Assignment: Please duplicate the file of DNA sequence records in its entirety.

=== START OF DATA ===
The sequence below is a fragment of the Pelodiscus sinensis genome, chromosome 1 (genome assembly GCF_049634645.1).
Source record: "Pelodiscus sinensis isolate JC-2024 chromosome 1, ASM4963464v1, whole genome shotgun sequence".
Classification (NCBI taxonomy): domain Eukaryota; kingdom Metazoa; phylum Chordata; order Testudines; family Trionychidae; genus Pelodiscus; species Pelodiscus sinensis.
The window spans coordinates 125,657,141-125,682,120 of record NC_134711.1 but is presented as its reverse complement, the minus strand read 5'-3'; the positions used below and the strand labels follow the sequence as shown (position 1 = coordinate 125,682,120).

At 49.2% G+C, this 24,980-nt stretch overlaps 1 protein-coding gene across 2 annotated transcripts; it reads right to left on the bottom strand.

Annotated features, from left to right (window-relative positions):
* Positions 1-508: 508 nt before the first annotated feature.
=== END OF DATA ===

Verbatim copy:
The sequence below is a fragment of the Pelodiscus sinensis genome, chromosome 1 (genome assembly GCF_049634645.1).
Source record: "Pelodiscus sinensis isolate JC-2024 chromosome 1, ASM4963464v1, whole genome shotgun sequence".
Classification (NCBI taxonomy): domain Eukaryota; kingdom Metazoa; phylum Chordata; order Testudines; family Trionychidae; genus Pelodiscus; species Pelodiscus sinensis.
The window spans coordinates 125,657,141-125,682,120 of record NC_134711.1 but is presented as its reverse complement, the minus strand read 5'-3'; the positions used below and the strand labels follow the sequence as shown (position 1 = coordinate 125,682,120).

At 49.2% G+C, this 24,980-nt stretch overlaps 1 protein-coding gene across 2 annotated transcripts; it reads right to left on the bottom strand.

Annotated features, from left to right (window-relative positions):
* Positions 1-508: 508 nt before the first annotated feature.